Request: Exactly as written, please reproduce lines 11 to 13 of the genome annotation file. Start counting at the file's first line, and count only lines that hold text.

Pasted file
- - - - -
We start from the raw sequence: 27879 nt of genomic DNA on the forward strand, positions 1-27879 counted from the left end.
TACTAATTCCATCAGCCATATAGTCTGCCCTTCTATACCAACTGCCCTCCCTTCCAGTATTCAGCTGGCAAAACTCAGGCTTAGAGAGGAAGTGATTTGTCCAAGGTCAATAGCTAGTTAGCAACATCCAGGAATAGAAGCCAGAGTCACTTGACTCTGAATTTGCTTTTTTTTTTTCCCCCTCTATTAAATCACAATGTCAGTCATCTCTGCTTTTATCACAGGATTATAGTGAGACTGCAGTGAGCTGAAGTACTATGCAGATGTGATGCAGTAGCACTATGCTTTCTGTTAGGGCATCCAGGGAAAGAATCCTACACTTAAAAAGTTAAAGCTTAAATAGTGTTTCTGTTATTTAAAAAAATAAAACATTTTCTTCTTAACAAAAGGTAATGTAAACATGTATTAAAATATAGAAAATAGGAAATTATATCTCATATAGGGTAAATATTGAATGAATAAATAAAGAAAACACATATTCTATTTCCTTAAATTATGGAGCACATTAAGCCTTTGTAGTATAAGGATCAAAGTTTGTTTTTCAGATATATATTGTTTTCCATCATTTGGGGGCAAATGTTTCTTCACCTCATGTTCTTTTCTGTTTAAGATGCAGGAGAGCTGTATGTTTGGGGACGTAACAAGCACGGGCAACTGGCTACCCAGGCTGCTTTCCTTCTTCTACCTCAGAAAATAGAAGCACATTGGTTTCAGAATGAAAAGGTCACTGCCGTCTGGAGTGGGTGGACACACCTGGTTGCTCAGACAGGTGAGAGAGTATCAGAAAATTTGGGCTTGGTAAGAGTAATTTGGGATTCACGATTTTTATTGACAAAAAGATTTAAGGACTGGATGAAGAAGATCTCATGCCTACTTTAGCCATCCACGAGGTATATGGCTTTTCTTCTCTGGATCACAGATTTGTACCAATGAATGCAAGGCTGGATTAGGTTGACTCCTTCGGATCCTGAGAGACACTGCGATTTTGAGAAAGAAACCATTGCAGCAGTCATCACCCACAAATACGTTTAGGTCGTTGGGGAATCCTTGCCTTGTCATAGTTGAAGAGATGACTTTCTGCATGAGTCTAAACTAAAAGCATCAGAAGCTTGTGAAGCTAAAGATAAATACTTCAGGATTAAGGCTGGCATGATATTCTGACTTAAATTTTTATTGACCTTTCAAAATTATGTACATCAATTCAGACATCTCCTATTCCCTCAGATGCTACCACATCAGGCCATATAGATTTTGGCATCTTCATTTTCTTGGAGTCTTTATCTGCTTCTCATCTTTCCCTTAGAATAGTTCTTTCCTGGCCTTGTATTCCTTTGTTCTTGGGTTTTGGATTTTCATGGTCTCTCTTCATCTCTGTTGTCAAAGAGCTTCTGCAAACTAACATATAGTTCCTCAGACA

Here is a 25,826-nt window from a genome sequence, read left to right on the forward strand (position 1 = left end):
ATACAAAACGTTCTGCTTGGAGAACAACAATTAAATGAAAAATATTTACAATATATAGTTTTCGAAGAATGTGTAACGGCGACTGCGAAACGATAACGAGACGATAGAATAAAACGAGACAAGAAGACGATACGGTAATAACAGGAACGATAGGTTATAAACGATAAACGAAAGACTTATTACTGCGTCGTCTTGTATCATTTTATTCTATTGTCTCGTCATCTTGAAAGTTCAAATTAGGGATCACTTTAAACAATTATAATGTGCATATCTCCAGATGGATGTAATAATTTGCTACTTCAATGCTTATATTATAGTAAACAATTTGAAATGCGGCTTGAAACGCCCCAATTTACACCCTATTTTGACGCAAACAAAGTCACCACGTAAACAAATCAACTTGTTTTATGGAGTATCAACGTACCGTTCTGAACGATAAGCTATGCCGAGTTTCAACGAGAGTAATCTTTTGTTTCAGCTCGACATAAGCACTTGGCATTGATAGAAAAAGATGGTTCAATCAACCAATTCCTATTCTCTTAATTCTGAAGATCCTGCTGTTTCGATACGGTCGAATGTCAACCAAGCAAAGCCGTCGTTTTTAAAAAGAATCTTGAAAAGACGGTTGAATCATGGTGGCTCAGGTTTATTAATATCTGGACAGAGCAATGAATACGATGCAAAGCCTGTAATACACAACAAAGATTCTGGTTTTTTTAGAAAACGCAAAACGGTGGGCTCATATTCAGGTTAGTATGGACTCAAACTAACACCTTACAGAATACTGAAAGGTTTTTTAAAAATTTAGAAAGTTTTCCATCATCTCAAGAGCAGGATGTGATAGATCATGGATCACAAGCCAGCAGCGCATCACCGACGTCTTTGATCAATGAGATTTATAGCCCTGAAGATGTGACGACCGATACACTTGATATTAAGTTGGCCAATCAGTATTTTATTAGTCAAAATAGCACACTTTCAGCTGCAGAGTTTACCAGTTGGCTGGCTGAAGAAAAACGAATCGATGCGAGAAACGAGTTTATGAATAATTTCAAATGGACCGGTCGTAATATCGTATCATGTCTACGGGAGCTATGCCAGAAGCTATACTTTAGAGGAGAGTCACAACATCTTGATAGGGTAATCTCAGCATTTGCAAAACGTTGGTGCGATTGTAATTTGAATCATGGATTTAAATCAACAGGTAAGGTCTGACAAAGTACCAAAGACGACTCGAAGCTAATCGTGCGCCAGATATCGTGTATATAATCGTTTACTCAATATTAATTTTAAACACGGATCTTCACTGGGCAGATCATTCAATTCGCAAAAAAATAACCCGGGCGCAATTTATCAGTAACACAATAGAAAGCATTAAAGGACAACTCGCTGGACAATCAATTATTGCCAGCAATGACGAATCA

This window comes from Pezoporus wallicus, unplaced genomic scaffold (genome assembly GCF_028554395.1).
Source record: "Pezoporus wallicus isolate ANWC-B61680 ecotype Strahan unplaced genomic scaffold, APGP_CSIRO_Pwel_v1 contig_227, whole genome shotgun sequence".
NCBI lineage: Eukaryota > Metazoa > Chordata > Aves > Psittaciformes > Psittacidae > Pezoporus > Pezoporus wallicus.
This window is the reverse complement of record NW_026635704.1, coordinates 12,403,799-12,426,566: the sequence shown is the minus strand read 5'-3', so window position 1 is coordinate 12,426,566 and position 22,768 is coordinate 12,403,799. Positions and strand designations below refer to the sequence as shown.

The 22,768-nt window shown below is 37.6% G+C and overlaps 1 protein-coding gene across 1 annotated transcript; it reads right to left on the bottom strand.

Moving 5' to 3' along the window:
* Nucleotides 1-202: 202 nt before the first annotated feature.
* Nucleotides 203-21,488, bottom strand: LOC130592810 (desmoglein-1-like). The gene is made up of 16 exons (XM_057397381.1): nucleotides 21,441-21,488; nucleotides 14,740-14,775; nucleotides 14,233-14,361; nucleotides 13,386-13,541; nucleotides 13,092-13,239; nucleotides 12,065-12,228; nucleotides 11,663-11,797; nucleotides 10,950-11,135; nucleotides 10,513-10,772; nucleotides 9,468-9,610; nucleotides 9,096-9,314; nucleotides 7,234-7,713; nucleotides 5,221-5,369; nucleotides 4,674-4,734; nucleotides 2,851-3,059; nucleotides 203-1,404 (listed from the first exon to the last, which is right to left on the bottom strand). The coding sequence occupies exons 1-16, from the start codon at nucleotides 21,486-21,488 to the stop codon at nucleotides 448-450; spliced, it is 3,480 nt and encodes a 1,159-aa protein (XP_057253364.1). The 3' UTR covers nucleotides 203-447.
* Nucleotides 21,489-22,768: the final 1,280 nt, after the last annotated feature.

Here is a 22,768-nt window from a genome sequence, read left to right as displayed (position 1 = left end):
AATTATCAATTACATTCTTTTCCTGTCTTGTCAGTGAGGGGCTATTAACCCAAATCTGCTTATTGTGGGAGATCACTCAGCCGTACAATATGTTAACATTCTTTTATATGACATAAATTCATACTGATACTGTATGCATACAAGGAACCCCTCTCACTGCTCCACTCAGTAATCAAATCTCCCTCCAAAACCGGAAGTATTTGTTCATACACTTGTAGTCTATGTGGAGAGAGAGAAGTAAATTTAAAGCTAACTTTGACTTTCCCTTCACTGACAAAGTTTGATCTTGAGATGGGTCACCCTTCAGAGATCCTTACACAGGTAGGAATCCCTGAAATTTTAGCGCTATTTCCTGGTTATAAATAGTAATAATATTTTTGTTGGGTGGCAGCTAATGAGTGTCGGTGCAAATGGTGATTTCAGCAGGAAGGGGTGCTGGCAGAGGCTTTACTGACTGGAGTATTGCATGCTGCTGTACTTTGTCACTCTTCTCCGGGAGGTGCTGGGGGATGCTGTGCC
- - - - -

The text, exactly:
* Nucleotides 1-202: 202 nt before the first annotated feature.
* Nucleotides 203-21,488, bottom strand: LOC130592810 (desmoglein-1-like). The gene is made up of 16 exons (XM_057397381.1): nucleotides 21,441-21,488; nucleotides 14,740-14,775; nucleotides 14,233-14,361; nucleotides 13,386-13,541; nucleotides 13,092-13,239; nucleotides 12,065-12,228; nucleotides 11,663-11,797; nucleotides 10,950-11,135; nucleotides 10,513-10,772; nucleotides 9,468-9,610; nucleotides 9,096-9,314; nucleotides 7,234-7,713; nucleotides 5,221-5,369; nucleotides 4,674-4,734; nucleotides 2,851-3,059; nucleotides 203-1,404 (listed from the first exon to the last, which is right to left on the bottom strand). The coding sequence occupies exons 1-16, from the start codon at nucleotides 21,486-21,488 to the stop codon at nucleotides 448-450; spliced, it is 3,480 nt and encodes a 1,159-aa protein (XP_057253364.1). The 3' UTR covers nucleotides 203-447.
* Nucleotides 21,489-22,768: the final 1,280 nt, after the last annotated feature.